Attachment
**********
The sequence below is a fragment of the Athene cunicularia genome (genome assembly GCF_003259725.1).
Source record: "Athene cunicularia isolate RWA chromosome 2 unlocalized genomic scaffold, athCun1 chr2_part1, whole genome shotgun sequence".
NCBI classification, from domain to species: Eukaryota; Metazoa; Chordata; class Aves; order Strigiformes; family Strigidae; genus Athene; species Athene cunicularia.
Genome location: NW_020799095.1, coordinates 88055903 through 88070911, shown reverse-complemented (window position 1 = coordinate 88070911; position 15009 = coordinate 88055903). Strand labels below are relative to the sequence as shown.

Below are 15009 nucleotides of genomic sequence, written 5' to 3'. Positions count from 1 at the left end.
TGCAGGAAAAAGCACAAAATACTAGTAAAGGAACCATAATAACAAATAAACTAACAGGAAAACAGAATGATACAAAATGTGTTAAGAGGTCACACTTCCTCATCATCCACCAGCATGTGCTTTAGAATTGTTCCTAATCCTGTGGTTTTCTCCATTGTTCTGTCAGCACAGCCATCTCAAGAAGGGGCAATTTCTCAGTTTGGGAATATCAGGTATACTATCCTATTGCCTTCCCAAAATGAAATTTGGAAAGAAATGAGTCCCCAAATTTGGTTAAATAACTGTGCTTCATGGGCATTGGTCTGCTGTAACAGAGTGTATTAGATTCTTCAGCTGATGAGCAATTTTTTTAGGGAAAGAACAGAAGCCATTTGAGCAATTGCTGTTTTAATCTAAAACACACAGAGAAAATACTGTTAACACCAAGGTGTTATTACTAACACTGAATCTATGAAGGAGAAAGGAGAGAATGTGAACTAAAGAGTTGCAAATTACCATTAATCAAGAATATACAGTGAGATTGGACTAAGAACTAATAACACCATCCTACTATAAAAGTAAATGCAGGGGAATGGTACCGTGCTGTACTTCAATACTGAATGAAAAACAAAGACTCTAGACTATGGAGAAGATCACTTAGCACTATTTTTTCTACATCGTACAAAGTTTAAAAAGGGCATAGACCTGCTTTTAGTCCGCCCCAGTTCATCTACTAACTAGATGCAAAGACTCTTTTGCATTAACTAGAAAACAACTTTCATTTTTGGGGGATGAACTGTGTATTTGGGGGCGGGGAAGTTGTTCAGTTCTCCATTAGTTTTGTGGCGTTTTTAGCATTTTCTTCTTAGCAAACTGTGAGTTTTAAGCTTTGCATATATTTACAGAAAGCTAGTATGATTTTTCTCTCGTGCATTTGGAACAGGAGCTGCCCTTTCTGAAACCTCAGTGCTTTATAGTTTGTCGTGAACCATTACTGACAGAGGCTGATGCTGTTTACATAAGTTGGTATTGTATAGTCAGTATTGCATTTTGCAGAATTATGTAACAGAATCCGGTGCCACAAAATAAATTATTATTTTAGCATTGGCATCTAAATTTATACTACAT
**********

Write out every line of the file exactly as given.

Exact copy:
The sequence below is a fragment of the Athene cunicularia genome (genome assembly GCF_003259725.1).
Source record: "Athene cunicularia isolate RWA chromosome 2 unlocalized genomic scaffold, athCun1 chr2_part1, whole genome shotgun sequence".
NCBI classification, from domain to species: Eukaryota; Metazoa; Chordata; class Aves; order Strigiformes; family Strigidae; genus Athene; species Athene cunicularia.
Genome location: NW_020799095.1, coordinates 88055903 through 88070911, shown reverse-complemented (window position 1 = coordinate 88070911; position 15009 = coordinate 88055903). Strand labels below are relative to the sequence as shown.

Below are 15009 nucleotides of genomic sequence, written 5' to 3'. Positions count from 1 at the left end.
TGCAGGAAAAAGCACAAAATACTAGTAAAGGAACCATAATAACAAATAAACTAACAGGAAAACAGAATGATACAAAATGTGTTAAGAGGTCACACTTCCTCATCATCCACCAGCATGTGCTTTAGAATTGTTCCTAATCCTGTGGTTTTCTCCATTGTTCTGTCAGCACAGCCATCTCAAGAAGGGGCAATTTCTCAGTTTGGGAATATCAGGTATACTATCCTATTGCCTTCCCAAAATGAAATTTGGAAAGAAATGAGTCCCCAAATTTGGTTAAATAACTGTGCTTCATGGGCATTGGTCTGCTGTAACAGAGTGTATTAGATTCTTCAGCTGATGAGCAATTTTTTTAGGGAAAGAACAGAAGCCATTTGAGCAATTGCTGTTTTAATCTAAAACACACAGAGAAAATACTGTTAACACCAAGGTGTTATTACTAACACTGAATCTATGAAGGAGAAAGGAGAGAATGTGAACTAAAGAGTTGCAAATTACCATTAATCAAGAATATACAGTGAGATTGGACTAAGAACTAATAACACCATCCTACTATAAAAGTAAATGCAGGGGAATGGTACCGTGCTGTACTTCAATACTGAATGAAAAACAAAGACTCTAGACTATGGAGAAGATCACTTAGCACTATTTTTTCTACATCGTACAAAGTTTAAAAAGGGCATAGACCTGCTTTTAGTCCGCCCCAGTTCATCTACTAACTAGATGCAAAGACTCTTTTGCATTAACTAGAAAACAACTTTCATTTTTGGGGGATGAACTGTGTATTTGGGGGCGGGGAAGTTGTTCAGTTCTCCATTAGTTTTGTGGCGTTTTTAGCATTTTCTTCTTAGCAAACTGTGAGTTTTAAGCTTTGCATATATTTACAGAAAGCTAGTATGATTTTTCTCTCGTGCATTTGGAACAGGAGCTGCCCTTTCTGAAACCTCAGTGCTTTATAGTTTGTCGTGAACCATTACTGACAGAGGCTGATGCTGTTTACATAAGTTGGTATTGTATAGTCAGTATTGCATTTTGCAGAATTATGTAACAGAATCCGGTGCCACAAAATAAATTATTATTTTAGCATTGGCATCTAAATTTATACTACAT